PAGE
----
A vast majority of people still do not understand the process of drug development unless clinical trials are the only treatment option left, says Richard Torbett, chief executive at the Association of the British Pharmaceutical Industry (ABPI).
However, Torbett noted that the Covid-19 pandemic has helped the public engage with research. At the ongoing FT Live Global Pharma and Biotech Summit, he said there is a sense that the public is interested in getting involved in clinical trials if their medical information is respected and well-governed.
The pandemic has also led to an increased regulatory push to make clinical trials patient-centric. Regulatory agencies such as the US Food and Drug Administration (FDA) and European Medicines Agency (EMA) have come out with recommendations for decentralised clinical trials (DCTs), which are research models that are more convenient to trial participants.
While the regulators are moving at a faster pace, the industries are slower to act upon diversity, said Ashmee Bhardia, vice president of patient recruitment and retention at clinical research group ICON.
Speaking at the panel discussion: ‘How is Patient Engagement Evolving Clinically and Commercially?’, Bhardia said that regulators and the industry need to work in partnerships.
In addition, there are new recruitment models that are enabled by technology where patients can engage with clinical trials themselves, added Hanno Ronte, partner at Deloitte. Indeed, technologies such as artificial intelligence have been used to match eligible participants to trials. However, there is a challenge in ensuring that the information is accurate and appropriate.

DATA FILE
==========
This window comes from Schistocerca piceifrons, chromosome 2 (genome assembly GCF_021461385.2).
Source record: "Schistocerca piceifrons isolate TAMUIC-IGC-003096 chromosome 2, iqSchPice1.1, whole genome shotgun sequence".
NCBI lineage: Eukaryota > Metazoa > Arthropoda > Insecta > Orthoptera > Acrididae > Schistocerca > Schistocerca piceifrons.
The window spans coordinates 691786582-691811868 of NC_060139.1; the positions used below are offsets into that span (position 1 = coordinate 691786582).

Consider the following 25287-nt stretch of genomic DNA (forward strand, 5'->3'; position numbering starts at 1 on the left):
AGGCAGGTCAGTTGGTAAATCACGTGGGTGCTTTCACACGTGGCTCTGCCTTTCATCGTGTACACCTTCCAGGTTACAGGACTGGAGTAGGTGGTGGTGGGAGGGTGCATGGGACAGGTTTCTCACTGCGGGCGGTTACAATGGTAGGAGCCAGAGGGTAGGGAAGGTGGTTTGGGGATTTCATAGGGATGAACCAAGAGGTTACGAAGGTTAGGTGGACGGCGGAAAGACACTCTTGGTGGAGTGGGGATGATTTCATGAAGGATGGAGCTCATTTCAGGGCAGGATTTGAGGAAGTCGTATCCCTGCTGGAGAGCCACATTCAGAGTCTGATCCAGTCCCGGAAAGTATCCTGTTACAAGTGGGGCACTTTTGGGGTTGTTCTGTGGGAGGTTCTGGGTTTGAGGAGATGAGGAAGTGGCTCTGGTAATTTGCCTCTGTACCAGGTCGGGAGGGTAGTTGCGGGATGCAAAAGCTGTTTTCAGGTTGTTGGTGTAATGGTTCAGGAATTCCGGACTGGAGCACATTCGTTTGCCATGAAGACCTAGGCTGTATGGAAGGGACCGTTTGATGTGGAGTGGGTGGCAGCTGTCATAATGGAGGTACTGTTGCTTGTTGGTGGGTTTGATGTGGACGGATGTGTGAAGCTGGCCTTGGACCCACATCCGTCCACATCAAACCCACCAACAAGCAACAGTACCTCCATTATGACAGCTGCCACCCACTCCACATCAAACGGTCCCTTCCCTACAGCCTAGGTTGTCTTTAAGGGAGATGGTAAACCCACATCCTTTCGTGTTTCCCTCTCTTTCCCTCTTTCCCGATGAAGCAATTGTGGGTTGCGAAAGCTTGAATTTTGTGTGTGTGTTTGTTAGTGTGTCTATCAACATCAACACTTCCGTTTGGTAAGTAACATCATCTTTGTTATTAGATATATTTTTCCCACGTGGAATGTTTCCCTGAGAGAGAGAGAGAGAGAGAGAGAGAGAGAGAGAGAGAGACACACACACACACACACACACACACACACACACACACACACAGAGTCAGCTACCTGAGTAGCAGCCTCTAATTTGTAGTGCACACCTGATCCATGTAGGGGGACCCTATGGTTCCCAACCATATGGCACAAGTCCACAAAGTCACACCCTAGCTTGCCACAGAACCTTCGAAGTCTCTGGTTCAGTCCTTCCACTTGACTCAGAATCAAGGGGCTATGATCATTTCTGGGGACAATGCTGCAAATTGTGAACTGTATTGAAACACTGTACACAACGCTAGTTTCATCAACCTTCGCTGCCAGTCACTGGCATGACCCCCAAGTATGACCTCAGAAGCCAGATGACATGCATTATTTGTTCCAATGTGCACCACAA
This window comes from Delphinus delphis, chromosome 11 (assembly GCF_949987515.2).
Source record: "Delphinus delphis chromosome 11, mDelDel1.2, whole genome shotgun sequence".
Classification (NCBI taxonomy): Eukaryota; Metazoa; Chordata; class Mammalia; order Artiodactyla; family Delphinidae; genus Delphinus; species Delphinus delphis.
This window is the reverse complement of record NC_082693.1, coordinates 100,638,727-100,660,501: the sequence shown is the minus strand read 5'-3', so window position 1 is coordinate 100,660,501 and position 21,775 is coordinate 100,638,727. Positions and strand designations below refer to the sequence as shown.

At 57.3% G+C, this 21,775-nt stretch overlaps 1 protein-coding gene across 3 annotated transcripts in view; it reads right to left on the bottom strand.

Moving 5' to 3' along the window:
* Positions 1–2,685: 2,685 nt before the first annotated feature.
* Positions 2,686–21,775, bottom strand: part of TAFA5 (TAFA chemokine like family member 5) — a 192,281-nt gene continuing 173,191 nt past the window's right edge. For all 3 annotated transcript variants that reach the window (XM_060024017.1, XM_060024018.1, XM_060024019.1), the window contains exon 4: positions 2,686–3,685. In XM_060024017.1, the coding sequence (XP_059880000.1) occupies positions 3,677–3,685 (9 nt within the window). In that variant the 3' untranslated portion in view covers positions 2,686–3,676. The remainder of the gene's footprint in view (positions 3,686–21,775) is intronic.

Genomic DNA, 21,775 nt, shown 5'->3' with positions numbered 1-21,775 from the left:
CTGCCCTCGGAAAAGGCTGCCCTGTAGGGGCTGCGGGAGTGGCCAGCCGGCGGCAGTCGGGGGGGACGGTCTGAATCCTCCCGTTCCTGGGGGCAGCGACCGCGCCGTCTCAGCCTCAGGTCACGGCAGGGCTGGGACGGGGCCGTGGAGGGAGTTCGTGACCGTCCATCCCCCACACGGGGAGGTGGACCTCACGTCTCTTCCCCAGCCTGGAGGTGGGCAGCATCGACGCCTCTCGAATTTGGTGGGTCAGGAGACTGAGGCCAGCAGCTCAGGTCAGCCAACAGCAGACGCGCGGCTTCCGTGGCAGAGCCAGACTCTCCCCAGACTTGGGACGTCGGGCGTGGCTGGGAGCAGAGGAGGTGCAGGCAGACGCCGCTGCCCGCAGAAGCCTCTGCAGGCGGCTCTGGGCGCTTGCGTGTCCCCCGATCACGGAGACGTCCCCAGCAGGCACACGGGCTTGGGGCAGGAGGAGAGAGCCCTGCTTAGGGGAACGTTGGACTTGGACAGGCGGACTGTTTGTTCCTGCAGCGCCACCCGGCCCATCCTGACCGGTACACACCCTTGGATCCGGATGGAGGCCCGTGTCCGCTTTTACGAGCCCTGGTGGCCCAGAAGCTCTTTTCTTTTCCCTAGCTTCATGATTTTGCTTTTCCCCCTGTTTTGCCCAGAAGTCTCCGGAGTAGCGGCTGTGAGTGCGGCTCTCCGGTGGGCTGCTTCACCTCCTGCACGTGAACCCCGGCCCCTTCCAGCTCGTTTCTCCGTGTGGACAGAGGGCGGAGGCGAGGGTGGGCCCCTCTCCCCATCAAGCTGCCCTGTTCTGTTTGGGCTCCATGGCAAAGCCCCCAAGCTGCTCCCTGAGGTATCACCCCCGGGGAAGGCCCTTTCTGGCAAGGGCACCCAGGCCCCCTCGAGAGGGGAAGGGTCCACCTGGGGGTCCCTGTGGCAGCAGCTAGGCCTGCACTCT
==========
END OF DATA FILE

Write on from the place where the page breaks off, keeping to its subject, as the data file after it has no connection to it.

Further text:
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Even in their daily lives, patients are accustomed to using devices such as smartwatches, noted Bhardia. The continuation of using technology could ease participation.
Yet, technology is not the optimal solution to solve recruitment problems. Communicating with patient associations and community leaders is as important, said Veronique Walsh, general manager and vice president of UK and Ireland at Gilead Sciences.
Clinical Trials Arena has previously reported on the importance of human touch on patient experience in clinical trials.
Patient associations also play a crucial role in increasing access to medicine, said Ronte. A handful of countries such as the US allow direct advertisement to patients, while other countries do not. In addition, there are still lingering trust issues when pharma tries to connect with patients, which patient groups could help to solve.